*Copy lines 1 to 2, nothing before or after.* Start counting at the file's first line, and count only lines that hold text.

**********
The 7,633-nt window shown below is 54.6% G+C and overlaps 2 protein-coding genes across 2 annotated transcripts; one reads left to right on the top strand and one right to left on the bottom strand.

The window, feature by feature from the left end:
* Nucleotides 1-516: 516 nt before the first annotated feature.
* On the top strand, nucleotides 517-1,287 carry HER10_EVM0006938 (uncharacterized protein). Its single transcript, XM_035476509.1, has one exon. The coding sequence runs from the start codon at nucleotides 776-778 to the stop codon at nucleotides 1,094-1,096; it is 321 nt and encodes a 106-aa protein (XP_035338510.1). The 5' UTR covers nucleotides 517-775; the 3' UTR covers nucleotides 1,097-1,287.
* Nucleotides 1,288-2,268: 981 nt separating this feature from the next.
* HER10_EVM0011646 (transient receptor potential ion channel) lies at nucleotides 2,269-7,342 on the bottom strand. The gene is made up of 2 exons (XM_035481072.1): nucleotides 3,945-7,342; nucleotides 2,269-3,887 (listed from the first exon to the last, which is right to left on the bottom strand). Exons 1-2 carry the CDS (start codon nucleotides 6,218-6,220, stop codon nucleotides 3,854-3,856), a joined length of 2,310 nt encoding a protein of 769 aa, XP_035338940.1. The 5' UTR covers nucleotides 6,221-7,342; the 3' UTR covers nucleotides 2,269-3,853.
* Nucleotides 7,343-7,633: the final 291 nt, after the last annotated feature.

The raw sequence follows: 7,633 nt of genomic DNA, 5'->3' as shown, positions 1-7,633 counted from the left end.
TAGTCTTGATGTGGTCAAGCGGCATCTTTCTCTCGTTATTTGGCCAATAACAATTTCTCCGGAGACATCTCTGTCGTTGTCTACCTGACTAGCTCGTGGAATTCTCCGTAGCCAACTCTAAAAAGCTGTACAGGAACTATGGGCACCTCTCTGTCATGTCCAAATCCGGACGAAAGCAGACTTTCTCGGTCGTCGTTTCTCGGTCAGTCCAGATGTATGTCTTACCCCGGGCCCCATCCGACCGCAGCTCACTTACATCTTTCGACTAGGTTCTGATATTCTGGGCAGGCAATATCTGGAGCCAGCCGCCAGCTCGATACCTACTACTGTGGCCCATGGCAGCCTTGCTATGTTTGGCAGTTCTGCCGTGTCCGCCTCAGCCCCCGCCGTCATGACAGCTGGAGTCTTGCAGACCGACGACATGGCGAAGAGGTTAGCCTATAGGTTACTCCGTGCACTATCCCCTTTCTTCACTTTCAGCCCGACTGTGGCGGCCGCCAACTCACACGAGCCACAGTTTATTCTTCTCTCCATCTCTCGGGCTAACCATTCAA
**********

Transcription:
The 7,633-nt window shown below is 54.6% G+C and overlaps 2 protein-coding genes across 2 annotated transcripts; one reads left to right on the top strand and one right to left on the bottom strand.

The window, feature by feature from the left end: